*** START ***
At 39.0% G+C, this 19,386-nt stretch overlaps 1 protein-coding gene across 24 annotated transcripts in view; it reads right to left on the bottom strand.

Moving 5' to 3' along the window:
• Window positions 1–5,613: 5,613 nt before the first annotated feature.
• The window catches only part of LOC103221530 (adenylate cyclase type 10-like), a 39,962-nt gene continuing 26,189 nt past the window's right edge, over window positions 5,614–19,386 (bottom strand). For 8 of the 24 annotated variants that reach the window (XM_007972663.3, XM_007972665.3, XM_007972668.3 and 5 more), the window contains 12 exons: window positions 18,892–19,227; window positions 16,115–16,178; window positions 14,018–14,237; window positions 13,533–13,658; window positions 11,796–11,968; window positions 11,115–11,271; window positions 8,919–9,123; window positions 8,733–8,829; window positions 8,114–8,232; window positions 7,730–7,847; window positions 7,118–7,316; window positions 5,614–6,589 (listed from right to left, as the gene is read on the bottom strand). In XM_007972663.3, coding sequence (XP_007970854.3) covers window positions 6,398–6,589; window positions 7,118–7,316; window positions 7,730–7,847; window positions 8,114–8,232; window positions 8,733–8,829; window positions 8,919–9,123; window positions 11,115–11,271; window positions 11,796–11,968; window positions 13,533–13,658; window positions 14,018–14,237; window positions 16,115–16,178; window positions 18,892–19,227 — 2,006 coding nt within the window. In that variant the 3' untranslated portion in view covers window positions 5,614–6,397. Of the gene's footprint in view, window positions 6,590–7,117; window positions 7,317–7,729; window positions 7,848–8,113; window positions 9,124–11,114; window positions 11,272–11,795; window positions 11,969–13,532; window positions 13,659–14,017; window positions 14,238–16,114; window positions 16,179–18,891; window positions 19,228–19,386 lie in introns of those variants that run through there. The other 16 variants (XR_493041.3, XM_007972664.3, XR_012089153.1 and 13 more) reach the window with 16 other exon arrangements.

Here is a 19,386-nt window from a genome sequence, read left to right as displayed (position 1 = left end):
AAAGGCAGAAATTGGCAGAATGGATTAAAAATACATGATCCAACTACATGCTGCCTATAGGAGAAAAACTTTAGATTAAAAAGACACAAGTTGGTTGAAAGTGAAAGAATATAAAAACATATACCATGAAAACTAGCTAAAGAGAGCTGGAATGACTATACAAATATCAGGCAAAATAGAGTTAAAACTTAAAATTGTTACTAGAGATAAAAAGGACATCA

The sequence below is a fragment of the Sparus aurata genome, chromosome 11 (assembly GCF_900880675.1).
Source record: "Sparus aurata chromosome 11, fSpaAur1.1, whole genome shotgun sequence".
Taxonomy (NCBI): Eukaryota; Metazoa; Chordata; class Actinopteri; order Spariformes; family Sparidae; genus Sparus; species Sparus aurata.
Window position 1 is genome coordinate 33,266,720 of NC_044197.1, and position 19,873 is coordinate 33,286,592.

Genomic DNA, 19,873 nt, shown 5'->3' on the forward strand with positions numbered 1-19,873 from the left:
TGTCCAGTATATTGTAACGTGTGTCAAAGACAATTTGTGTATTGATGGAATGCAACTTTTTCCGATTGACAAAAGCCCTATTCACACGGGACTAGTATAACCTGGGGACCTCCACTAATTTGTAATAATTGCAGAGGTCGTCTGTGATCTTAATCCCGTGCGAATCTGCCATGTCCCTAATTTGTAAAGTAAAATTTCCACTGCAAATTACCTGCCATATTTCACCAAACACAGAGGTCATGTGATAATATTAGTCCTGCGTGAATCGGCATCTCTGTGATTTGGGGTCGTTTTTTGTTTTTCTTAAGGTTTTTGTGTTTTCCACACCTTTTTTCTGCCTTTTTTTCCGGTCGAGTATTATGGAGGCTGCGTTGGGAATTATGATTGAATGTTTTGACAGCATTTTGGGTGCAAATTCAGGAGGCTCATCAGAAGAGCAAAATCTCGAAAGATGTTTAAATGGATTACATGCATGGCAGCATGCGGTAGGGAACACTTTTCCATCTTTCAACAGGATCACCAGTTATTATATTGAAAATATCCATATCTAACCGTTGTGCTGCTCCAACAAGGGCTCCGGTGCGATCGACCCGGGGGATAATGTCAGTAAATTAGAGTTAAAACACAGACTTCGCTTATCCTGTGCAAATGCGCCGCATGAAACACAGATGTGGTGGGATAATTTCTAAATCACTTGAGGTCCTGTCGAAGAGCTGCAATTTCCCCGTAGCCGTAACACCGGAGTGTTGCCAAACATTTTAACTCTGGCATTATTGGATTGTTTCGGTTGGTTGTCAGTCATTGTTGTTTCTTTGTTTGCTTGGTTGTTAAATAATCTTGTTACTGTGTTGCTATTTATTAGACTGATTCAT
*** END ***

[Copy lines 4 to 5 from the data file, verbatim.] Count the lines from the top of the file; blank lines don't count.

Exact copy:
• The window catches only part of LOC103221530 (adenylate cyclase type 10-like), a 39,962-nt gene continuing 26,189 nt past the window's right edge, over window positions 5,614–19,386 (bottom strand). For 8 of the 24 annotated variants that reach the window (XM_007972663.3, XM_007972665.3, XM_007972668.3 and 5 more), the window contains 12 exons: window positions 18,892–19,227; window positions 16,115–16,178; window positions 14,018–14,237; window positions 13,533–13,658; window positions 11,796–11,968; window positions 11,115–11,271; window positions 8,919–9,123; window positions 8,733–8,829; window positions 8,114–8,232; window positions 7,730–7,847; window positions 7,118–7,316; window positions 5,614–6,589 (listed from right to left, as the gene is read on the bottom strand). In XM_007972663.3, coding sequence (XP_007970854.3) covers window positions 6,398–6,589; window positions 7,118–7,316; window positions 7,730–7,847; window positions 8,114–8,232; window positions 8,733–8,829; window positions 8,919–9,123; window positions 11,115–11,271; window positions 11,796–11,968; window positions 13,533–13,658; window positions 14,018–14,237; window positions 16,115–16,178; window positions 18,892–19,227 — 2,006 coding nt within the window. In that variant the 3' untranslated portion in view covers window positions 5,614–6,397. Of the gene's footprint in view, window positions 6,590–7,117; window positions 7,317–7,729; window positions 7,848–8,113; window positions 9,124–11,114; window positions 11,272–11,795; window positions 11,969–13,532; window positions 13,659–14,017; window positions 14,238–16,114; window positions 16,179–18,891; window positions 19,228–19,386 lie in introns of those variants that run through there. The other 16 variants (XR_493041.3, XM_007972664.3, XR_012089153.1 and 13 more) reach the window with 16 other exon arrangements.

Here is a 19,386-nt window from a genome sequence, read left to right as displayed (position 1 = left end):